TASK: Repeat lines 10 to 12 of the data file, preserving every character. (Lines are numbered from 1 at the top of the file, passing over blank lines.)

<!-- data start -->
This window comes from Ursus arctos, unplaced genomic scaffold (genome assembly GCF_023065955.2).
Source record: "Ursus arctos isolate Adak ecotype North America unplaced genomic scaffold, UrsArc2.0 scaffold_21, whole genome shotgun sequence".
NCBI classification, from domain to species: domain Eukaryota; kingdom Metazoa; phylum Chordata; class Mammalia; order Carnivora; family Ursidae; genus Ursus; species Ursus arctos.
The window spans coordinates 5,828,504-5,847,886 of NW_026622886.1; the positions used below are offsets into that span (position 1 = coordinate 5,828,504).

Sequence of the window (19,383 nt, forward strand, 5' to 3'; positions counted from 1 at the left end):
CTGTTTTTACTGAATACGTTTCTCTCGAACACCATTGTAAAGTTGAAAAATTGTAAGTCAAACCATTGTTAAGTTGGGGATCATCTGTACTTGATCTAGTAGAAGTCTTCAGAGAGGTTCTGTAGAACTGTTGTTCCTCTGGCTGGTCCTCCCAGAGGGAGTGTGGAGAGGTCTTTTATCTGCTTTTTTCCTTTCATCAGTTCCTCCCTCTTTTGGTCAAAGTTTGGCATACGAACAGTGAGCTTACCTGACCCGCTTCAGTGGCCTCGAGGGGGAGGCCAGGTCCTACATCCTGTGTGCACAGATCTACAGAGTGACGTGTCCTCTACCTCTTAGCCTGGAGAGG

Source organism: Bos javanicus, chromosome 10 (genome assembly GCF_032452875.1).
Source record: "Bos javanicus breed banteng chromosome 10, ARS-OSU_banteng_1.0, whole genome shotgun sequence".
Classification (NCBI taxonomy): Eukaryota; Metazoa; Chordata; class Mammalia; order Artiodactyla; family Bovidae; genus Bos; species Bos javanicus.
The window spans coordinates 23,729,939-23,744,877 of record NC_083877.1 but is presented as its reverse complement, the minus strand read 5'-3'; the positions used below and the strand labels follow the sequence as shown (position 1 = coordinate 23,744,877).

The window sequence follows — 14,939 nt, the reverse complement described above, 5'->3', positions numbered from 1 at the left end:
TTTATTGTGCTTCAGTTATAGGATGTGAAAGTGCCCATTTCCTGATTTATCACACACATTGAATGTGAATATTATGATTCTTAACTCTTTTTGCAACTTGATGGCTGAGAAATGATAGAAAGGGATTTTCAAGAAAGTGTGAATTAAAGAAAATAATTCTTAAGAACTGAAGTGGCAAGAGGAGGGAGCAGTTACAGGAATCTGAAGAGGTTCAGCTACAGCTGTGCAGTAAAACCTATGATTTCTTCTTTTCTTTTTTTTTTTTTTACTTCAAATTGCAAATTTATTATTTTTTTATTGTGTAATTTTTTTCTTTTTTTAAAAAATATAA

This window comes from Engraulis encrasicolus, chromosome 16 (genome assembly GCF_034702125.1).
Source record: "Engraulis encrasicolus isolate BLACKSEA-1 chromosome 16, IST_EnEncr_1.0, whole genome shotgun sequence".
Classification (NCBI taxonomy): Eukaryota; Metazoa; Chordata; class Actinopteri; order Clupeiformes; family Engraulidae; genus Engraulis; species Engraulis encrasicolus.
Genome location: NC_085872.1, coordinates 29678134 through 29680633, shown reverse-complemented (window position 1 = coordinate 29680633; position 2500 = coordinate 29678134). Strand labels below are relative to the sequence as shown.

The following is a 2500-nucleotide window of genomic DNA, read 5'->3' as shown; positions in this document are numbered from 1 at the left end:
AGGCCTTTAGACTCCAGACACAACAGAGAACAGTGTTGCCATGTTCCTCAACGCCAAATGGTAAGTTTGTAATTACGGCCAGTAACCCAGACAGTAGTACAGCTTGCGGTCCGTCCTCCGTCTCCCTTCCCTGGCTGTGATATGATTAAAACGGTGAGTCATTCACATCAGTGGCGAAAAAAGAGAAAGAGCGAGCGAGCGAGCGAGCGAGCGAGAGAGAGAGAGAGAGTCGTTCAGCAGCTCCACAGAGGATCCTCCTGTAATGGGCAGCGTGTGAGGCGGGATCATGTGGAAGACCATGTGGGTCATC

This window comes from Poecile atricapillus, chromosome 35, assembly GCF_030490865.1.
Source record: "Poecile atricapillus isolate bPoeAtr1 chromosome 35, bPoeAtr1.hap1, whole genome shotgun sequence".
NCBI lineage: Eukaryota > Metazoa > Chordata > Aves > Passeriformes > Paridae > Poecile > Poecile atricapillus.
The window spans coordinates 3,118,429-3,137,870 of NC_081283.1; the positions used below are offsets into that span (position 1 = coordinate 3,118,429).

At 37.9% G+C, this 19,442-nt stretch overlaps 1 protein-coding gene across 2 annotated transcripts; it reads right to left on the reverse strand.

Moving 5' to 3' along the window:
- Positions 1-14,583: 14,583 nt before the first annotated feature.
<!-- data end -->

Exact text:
The window spans coordinates 23,729,939-23,744,877 of record NC_083877.1 but is presented as its reverse complement, the minus strand read 5'-3'; the positions used below and the strand labels follow the sequence as shown (position 1 = coordinate 23,744,877).

The window sequence follows — 14,939 nt, the reverse complement described above, 5'->3', positions numbered from 1 at the left end:
TTTATTGTGCTTCAGTTATAGGATGTGAAAGTGCCCATTTCCTGATTTATCACACACATTGAATGTGAATATTATGATTCTTAACTCTTTTTGCAACTTGATGGCTGAGAAATGATAGAAAGGGATTTTCAAGAAAGTGTGAATTAAAGAAAATAATTCTTAAGAACTGAAGTGGCAAGAGGAGGGAGCAGTTACAGGAATCTGAAGAGGTTCAGCTACAGCTGTGCAGTAAAACCTATGATTTCTTCTTTTCTTTTTTTTTTTTTTACTTCAAATTGCAAATTTATTATTTTTTTATTGTGTAATTTTTTTCTTTTTTTAAAAAATATAA